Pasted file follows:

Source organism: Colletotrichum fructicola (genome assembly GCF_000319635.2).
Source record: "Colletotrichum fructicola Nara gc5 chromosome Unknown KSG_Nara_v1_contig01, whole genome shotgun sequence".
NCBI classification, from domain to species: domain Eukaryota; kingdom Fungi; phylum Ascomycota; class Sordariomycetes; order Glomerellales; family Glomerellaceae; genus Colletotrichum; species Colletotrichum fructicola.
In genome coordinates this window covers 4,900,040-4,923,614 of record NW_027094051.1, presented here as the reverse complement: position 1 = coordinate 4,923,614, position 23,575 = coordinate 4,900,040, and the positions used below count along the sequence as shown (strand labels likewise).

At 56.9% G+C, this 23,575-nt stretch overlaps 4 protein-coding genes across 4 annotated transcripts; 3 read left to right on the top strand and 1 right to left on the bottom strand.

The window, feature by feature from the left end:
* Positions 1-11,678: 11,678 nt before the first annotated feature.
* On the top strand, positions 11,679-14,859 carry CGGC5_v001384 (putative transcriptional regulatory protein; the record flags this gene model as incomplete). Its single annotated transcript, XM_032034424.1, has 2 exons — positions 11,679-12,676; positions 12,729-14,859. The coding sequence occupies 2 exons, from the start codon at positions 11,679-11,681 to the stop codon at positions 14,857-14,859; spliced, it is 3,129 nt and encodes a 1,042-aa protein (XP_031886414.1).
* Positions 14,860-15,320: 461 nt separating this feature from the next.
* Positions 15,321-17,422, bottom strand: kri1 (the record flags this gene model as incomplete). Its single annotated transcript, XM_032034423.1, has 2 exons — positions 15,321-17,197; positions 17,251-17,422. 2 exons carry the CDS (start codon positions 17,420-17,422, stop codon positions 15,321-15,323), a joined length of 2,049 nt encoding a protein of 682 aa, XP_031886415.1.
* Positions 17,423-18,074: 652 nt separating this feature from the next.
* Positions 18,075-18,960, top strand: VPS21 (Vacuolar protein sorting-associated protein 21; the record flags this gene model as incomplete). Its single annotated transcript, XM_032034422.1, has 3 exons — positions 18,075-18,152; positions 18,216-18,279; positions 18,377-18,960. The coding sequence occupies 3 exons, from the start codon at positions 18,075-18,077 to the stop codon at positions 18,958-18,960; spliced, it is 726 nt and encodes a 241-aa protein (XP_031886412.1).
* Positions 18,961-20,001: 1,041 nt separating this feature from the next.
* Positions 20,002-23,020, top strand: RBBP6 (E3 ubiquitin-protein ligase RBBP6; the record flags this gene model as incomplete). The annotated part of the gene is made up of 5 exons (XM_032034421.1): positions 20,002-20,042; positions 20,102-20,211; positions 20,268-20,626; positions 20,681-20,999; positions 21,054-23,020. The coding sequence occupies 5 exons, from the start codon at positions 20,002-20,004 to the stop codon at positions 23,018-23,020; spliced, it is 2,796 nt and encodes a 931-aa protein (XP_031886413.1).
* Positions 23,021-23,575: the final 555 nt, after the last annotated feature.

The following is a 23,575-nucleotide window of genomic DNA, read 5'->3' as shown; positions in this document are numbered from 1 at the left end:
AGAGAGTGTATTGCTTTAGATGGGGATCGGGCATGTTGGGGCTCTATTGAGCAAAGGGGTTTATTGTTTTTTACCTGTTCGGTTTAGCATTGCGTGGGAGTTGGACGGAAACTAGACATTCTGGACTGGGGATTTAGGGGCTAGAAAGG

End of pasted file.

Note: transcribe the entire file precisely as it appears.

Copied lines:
Source organism: Colletotrichum fructicola (genome assembly GCF_000319635.2).
Source record: "Colletotrichum fructicola Nara gc5 chromosome Unknown KSG_Nara_v1_contig01, whole genome shotgun sequence".
NCBI classification, from domain to species: domain Eukaryota; kingdom Fungi; phylum Ascomycota; class Sordariomycetes; order Glomerellales; family Glomerellaceae; genus Colletotrichum; species Colletotrichum fructicola.
In genome coordinates this window covers 4,900,040-4,923,614 of record NW_027094051.1, presented here as the reverse complement: position 1 = coordinate 4,923,614, position 23,575 = coordinate 4,900,040, and the positions used below count along the sequence as shown (strand labels likewise).

At 56.9% G+C, this 23,575-nt stretch overlaps 4 protein-coding genes across 4 annotated transcripts; 3 read left to right on the top strand and 1 right to left on the bottom strand.

The window, feature by feature from the left end:
* Positions 1-11,678: 11,678 nt before the first annotated feature.
* On the top strand, positions 11,679-14,859 carry CGGC5_v001384 (putative transcriptional regulatory protein; the record flags this gene model as incomplete). Its single annotated transcript, XM_032034424.1, has 2 exons — positions 11,679-12,676; positions 12,729-14,859. The coding sequence occupies 2 exons, from the start codon at positions 11,679-11,681 to the stop codon at positions 14,857-14,859; spliced, it is 3,129 nt and encodes a 1,042-aa protein (XP_031886414.1).
* Positions 14,860-15,320: 461 nt separating this feature from the next.
* Positions 15,321-17,422, bottom strand: kri1 (the record flags this gene model as incomplete). Its single annotated transcript, XM_032034423.1, has 2 exons — positions 15,321-17,197; positions 17,251-17,422. 2 exons carry the CDS (start codon positions 17,420-17,422, stop codon positions 15,321-15,323), a joined length of 2,049 nt encoding a protein of 682 aa, XP_031886415.1.
* Positions 17,423-18,074: 652 nt separating this feature from the next.
* Positions 18,075-18,960, top strand: VPS21 (Vacuolar protein sorting-associated protein 21; the record flags this gene model as incomplete). Its single annotated transcript, XM_032034422.1, has 3 exons — positions 18,075-18,152; positions 18,216-18,279; positions 18,377-18,960. The coding sequence occupies 3 exons, from the start codon at positions 18,075-18,077 to the stop codon at positions 18,958-18,960; spliced, it is 726 nt and encodes a 241-aa protein (XP_031886412.1).
* Positions 18,961-20,001: 1,041 nt separating this feature from the next.
* Positions 20,002-23,020, top strand: RBBP6 (E3 ubiquitin-protein ligase RBBP6; the record flags this gene model as incomplete). The annotated part of the gene is made up of 5 exons (XM_032034421.1): positions 20,002-20,042; positions 20,102-20,211; positions 20,268-20,626; positions 20,681-20,999; positions 21,054-23,020. The coding sequence occupies 5 exons, from the start codon at positions 20,002-20,004 to the stop codon at positions 23,018-23,020; spliced, it is 2,796 nt and encodes a 931-aa protein (XP_031886413.1).
* Positions 23,021-23,575: the final 555 nt, after the last annotated feature.

The following is a 23,575-nucleotide window of genomic DNA, read 5'->3' as shown; positions in this document are numbered from 1 at the left end:
AGAGAGTGTATTGCTTTAGATGGGGATCGGGCATGTTGGGGCTCTATTGAGCAAAGGGGTTTATTGTTTTTTACCTGTTCGGTTTAGCATTGCGTGGGAGTTGGACGGAAACTAGACATTCTGGACTGGGGATTTAGGGGCTAGAAAGG